I am replacing my outlets with tamper resistant outlets. After replacement, some of them are crooked in their boxes.

The old outlets were straight enough so I know the boxes are aligned appropriately. I have tried to remove them and get them in more straight, but I haven't had much success.

Any tips on how to best make sure the outlets are flush with the box/plate/wall?

crooked outlet plate off further back

  • You did fully tighten down the mounting screws at top and bottom of the outlet unit, right? And those mountings aren't twisted out of shape? – keshlam Jul 8 '16 at 5:07
  • add a picture with the plate off. – Tyson Jul 8 '16 at 5:19
  • @Tyson added another couple weeks photos. Unfortunately the edges of the box is obscured in this case by some replastering that happened recently. – John Jul 8 '16 at 6:16
  • 6
    I would not snap the ears off, as suggested in an answer, they exist to help you level the device in the wall. I note that your device has a NEMA 5-20 face which means (or should mean) that the outlet is fed with 12 gauge wire. It is had to get 12 gauge wire folded and positioned so that it's not pushing on the device, it's especially hard when the device is a large bulky GFCI. The simple answer is there is a small amount of skill involved, but in reality it's more just experience. There are also device leveling aids available normally used when the ears don't meet the drywall. – Tyson Jul 8 '16 at 13:54
  • 1
    @Tyson: I only added the part about the ear because sometimes they're more hindrance than help, depending on the situation, but you're right - the bulk of the GFCI vs. wires (even if it's #14) is probably a bigger factor. – junkyardsparkle Jul 8 '16 at 15:36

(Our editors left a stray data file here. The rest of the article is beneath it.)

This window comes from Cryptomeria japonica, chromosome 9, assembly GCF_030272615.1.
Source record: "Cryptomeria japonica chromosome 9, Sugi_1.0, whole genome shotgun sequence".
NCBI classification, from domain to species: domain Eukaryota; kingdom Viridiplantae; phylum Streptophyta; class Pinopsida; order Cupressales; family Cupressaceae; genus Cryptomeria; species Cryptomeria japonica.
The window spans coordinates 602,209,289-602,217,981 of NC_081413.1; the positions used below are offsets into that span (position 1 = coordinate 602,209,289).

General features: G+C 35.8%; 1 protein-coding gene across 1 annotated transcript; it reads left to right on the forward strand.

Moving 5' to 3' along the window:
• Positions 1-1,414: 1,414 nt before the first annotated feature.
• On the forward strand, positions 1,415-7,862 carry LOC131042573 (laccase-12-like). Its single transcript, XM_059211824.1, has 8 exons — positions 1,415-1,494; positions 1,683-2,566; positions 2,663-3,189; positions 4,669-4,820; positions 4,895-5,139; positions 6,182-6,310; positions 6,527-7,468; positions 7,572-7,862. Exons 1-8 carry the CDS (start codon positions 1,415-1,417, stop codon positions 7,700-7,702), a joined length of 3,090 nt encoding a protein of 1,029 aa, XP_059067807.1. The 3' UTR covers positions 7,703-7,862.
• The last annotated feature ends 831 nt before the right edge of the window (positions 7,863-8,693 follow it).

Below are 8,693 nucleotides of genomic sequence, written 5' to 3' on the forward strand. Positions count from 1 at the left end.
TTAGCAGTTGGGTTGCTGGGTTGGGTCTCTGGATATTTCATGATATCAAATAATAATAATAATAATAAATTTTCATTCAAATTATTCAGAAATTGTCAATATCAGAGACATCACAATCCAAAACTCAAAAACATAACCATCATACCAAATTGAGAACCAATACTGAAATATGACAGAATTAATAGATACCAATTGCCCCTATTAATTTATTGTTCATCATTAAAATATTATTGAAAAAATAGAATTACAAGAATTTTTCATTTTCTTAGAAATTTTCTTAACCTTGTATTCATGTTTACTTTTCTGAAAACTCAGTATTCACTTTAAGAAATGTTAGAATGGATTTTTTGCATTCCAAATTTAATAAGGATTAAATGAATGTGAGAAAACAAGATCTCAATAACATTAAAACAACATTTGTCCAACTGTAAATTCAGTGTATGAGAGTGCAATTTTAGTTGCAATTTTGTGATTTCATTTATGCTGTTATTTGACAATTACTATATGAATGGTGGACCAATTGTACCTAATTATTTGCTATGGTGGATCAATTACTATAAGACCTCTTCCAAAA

I would hazard a guess that the boxes are not aligned perfectly. This isn't uncommon, and often the metal flanges of the outlet will need to be slightly, deliberately twisted to get the face of the outlet to match the plane of the plate (which will pretty much always conform to the wall). Another factor, as mentioned by @Tyson, is the force of the wires behind the outlet pushing it out of alignment. This can particularly be a problem with 12 guage wire and bulky GFCI outlets.

In extreme cases of vertical box misalignment, you may need to not clamp the outlet flange tight against the box (either leaving it slightly floating, or shim with washers) but in this case it looks like most of the misalignment is horizontal, and can be remedied with a little twisting (but you could maybe back out that top screw a turn or so).

It's also possible to snap off the "ears" on the flanges if any of them are impeding alignment, but it's hard to tell if this is the case from the pictures. Alternately you may need to gouge out a little more plaster under the ears on one side.

|improve this answer|||||

Had the same problem. Fashioned shims out of some left over plastic wall hangers. Shimmed the box as best I could. Trimmed the sheet rock so the switches were clear. Then made sure wires were not in the way and switches were clear. Then shimmed the outlet switches. Also bought a nice face plate and the insulation strip behind it. It works! Took a few times adding shims behind the outlets.

|improve this answer|||||

Your Answer

By clicking “Post Your Answer”, you agree to our terms of service, privacy policy and cookie policy

Not the answer you're looking for? Browse other questions tagged or ask your own question.